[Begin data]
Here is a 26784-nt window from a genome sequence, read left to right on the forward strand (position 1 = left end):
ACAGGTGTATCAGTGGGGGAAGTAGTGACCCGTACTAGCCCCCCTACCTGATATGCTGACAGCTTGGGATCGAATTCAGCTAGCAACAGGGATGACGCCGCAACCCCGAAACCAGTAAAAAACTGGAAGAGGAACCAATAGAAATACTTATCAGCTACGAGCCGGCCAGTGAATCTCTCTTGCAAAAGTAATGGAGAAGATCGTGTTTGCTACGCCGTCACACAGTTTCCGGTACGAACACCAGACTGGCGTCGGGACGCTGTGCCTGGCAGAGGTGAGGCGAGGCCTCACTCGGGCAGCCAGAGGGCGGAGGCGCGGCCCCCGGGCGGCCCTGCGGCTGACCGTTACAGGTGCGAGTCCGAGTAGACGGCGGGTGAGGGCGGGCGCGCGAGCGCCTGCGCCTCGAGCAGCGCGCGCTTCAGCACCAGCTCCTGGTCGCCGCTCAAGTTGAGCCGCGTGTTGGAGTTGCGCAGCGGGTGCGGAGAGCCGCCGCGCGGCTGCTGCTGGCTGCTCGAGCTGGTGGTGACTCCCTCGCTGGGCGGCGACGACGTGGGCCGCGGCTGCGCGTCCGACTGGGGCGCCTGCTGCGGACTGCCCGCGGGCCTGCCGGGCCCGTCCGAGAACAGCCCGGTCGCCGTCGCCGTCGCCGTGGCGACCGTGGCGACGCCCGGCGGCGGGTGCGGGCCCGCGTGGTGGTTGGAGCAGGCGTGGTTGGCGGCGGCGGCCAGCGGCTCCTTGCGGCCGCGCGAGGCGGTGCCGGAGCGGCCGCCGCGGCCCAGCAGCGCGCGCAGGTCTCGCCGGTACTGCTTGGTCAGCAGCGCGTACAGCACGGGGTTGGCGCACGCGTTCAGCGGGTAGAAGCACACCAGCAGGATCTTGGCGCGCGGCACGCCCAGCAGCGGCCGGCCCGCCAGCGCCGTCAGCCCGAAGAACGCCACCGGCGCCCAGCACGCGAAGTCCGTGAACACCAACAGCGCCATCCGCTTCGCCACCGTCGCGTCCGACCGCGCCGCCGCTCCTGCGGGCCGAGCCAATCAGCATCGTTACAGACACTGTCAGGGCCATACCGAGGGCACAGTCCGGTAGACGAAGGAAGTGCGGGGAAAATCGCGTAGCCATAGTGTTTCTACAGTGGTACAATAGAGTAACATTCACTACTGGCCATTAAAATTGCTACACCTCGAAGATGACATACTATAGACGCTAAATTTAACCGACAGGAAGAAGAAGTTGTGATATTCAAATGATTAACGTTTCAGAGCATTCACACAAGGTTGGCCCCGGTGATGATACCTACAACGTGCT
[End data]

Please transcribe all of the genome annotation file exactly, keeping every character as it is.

Here is a 26784-nt window from a genome sequence, read left to right on the forward strand (position 1 = left end):
ACAGGTGTATCAGTGGGGGAAGTAGTGACCCGTACTAGCCCCCCTACCTGATATGCTGACAGCTTGGGATCGAATTCAGCTAGCAACAGGGATGACGCCGCAACCCCGAAACCAGTAAAAAACTGGAAGAGGAACCAATAGAAATACTTATCAGCTACGAGCCGGCCAGTGAATCTCTCTTGCAAAAGTAATGGAGAAGATCGTGTTTGCTACGCCGTCACACAGTTTCCGGTACGAACACCAGACTGGCGTCGGGACGCTGTGCCTGGCAGAGGTGAGGCGAGGCCTCACTCGGGCAGCCAGAGGGCGGAGGCGCGGCCCCCGGGCGGCCCTGCGGCTGACCGTTACAGGTGCGAGTCCGAGTAGACGGCGGGTGAGGGCGGGCGCGCGAGCGCCTGCGCCTCGAGCAGCGCGCGCTTCAGCACCAGCTCCTGGTCGCCGCTCAAGTTGAGCCGCGTGTTGGAGTTGCGCAGCGGGTGCGGAGAGCCGCCGCGCGGCTGCTGCTGGCTGCTCGAGCTGGTGGTGACTCCCTCGCTGGGCGGCGACGACGTGGGCCGCGGCTGCGCGTCCGACTGGGGCGCCTGCTGCGGACTGCCCGCGGGCCTGCCGGGCCCGTCCGAGAACAGCCCGGTCGCCGTCGCCGTCGCCGTGGCGACCGTGGCGACGCCCGGCGGCGGGTGCGGGCCCGCGTGGTGGTTGGAGCAGGCGTGGTTGGCGGCGGCGGCCAGCGGCTCCTTGCGGCCGCGCGAGGCGGTGCCGGAGCGGCCGCCGCGGCCCAGCAGCGCGCGCAGGTCTCGCCGGTACTGCTTGGTCAGCAGCGCGTACAGCACGGGGTTGGCGCACGCGTTCAGCGGGTAGAAGCACACCAGCAGGATCTTGGCGCGCGGCACGCCCAGCAGCGGCCGGCCCGCCAGCGCCGTCAGCCCGAAGAACGCCACCGGCGCCCAGCACGCGAAGTCCGTGAACACCAACAGCGCCATCCGCTTCGCCACCGTCGCGTCCGACCGCGCCGCCGCTCCTGCGGGCCGAGCCAATCAGCATCGTTACAGACACTGTCAGGGCCATACCGAGGGCACAGTCCGGTAGACGAAGGAAGTGCGGGGAAAATCGCGTAGCCATAGTGTTTCTACAGTGGTACAATAGAGTAACATTCACTACTGGCCATTAAAATTGCTACACCTCGAAGATGACATACTATAGACGCTAAATTTAACCGACAGGAAGAAGAAGTTGTGATATTCAAATGATTAACGTTTCAGAGCATTCACACAAGGTTGGCCCCGGTGATGATACCTACAACGTGCT